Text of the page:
Economists and banks divided on interest rate cut

DATA showing South African households and companies continue to cut back on credit and that factory gate inflation is falling, again, have stoked hopes for another interest rate cut.

DATA showing South African households and companies continue to cut back on credit and that factory gate inflation is falling, again, have stoked hopes for another interest rate cut.

The numbers may knock hopes of a swift exit from recession and a deteriorating jobs picture will heap pressure on President Jacob Zuma's government to do more to help the poor at a time when tax revenue is dwindling and the fiscal deficit is rising.

The SA Reserve Bank (SARB) yesterday said private sector credit growth cooled to its lowest level in 43 years as South Africans struggle in the country's first recession since 1992.

The Bank left interest rates unchanged at its last two meetings citing balanced inflation risks, after reducing the repo rate by 500 basis points to 7,0% since December.

Some analysts said the weak credit growth and producer inflation falling 3,7% year-on-year in September - the 5th consecutive month of decline - had reopened debate on whether there was room for another cut this year to boost the economy more.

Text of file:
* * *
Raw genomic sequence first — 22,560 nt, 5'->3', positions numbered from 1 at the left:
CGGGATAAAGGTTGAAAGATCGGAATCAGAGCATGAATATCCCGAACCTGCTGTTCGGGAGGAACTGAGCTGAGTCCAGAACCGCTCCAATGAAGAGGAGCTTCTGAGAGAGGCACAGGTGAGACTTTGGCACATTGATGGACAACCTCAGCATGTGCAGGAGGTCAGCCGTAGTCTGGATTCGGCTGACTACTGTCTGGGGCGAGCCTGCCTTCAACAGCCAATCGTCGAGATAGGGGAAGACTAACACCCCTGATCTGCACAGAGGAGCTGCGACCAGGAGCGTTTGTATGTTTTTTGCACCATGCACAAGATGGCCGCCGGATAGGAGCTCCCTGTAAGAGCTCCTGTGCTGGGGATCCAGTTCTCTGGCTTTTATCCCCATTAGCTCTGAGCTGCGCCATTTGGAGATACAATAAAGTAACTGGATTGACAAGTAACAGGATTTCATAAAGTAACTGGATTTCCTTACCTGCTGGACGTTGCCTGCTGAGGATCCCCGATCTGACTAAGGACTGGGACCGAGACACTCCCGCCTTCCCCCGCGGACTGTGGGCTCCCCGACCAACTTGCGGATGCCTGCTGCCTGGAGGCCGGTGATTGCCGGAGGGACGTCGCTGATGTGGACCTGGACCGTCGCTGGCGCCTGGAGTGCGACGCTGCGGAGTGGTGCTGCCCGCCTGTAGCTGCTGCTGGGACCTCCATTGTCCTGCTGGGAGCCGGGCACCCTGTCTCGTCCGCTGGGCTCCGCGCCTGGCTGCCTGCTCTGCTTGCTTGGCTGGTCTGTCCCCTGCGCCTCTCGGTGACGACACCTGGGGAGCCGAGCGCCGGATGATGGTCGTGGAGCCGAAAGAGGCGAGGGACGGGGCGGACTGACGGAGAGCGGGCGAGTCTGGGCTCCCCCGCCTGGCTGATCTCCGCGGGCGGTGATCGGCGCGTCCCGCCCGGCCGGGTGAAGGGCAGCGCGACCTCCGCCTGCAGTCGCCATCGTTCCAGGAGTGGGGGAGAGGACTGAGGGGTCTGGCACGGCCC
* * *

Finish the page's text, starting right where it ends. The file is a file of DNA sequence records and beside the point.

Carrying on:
"We still think that there is a possibility that interest rates may be cut further, maybe in December," said Citadel economist Salomi Odendaal.

"It's not out of the question with inflation numbers on the low side, and . we think there is still room for another interest rates cut," she said, also alluding to annual consumer inflation braking to 6,1% from 6,4% - within sight of the 3 to 6% band.

Nedbank said: "The Reserve Bank's latest monetary policy statement was dovish in tone suggesting that concerns that growth will disappoint remain."

"We believe that should the recovery lose momentum over the coming months the Bank may cut rates by 50 basis points one last time this cycle."

But, some economists said although consumer inflation was inching closer to the central bank's target , inflationary pressures loomed, particularly from expected big increases in power prices.

The Bank said last week high electricity prices posed one of the biggest risks to the long-term inflation outlook.

"I don't think there is scope really for interest rate cutting ... Eskom tariff hikes will also take effect next year which will push up inflation," said Efficient Group economist Freddie Mitchell.

Absa Capital said: "The concerning inflation outlook, along with both our and the Reserve Bank's expectation for a moderate economic recovery in the coming quarters, should keep the SARB in a neutral mood for some time. We see interest rates remaining at current levels well into 2010 with a gradual tightening cycle in Q3." - Reuters

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